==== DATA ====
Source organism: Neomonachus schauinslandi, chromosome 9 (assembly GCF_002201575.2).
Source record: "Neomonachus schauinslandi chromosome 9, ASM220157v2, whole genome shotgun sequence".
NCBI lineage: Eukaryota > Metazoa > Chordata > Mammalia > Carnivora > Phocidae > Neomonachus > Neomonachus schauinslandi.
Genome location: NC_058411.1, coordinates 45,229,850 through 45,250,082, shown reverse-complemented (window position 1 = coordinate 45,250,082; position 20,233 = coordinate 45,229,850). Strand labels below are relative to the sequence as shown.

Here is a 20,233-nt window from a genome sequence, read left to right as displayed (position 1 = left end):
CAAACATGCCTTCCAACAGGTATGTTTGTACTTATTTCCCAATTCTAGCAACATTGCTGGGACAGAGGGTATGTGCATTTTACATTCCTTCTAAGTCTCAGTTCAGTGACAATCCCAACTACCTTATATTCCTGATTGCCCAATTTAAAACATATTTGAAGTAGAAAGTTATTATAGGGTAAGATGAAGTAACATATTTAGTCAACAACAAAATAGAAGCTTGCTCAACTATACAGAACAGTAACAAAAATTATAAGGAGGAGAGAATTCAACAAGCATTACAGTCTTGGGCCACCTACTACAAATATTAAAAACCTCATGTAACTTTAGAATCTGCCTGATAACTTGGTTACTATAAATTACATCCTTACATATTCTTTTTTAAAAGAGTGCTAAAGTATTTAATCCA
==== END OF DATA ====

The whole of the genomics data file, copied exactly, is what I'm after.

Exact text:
Source organism: Neomonachus schauinslandi, chromosome 9 (assembly GCF_002201575.2).
Source record: "Neomonachus schauinslandi chromosome 9, ASM220157v2, whole genome shotgun sequence".
NCBI lineage: Eukaryota > Metazoa > Chordata > Mammalia > Carnivora > Phocidae > Neomonachus > Neomonachus schauinslandi.
Genome location: NC_058411.1, coordinates 45,229,850 through 45,250,082, shown reverse-complemented (window position 1 = coordinate 45,250,082; position 20,233 = coordinate 45,229,850). Strand labels below are relative to the sequence as shown.

Here is a 20,233-nt window from a genome sequence, read left to right as displayed (position 1 = left end):
CAAACATGCCTTCCAACAGGTATGTTTGTACTTATTTCCCAATTCTAGCAACATTGCTGGGACAGAGGGTATGTGCATTTTACATTCCTTCTAAGTCTCAGTTCAGTGACAATCCCAACTACCTTATATTCCTGATTGCCCAATTTAAAACATATTTGAAGTAGAAAGTTATTATAGGGTAAGATGAAGTAACATATTTAGTCAACAACAAAATAGAAGCTTGCTCAACTATACAGAACAGTAACAAAAATTATAAGGAGGAGAGAATTCAACAAGCATTACAGTCTTGGGCCACCTACTACAAATATTAAAAACCTCATGTAACTTTAGAATCTGCCTGATAACTTGGTTACTATAAATTACATCCTTACATATTCTTTTTTAAAAGAGTGCTAAAGTATTTAATCCA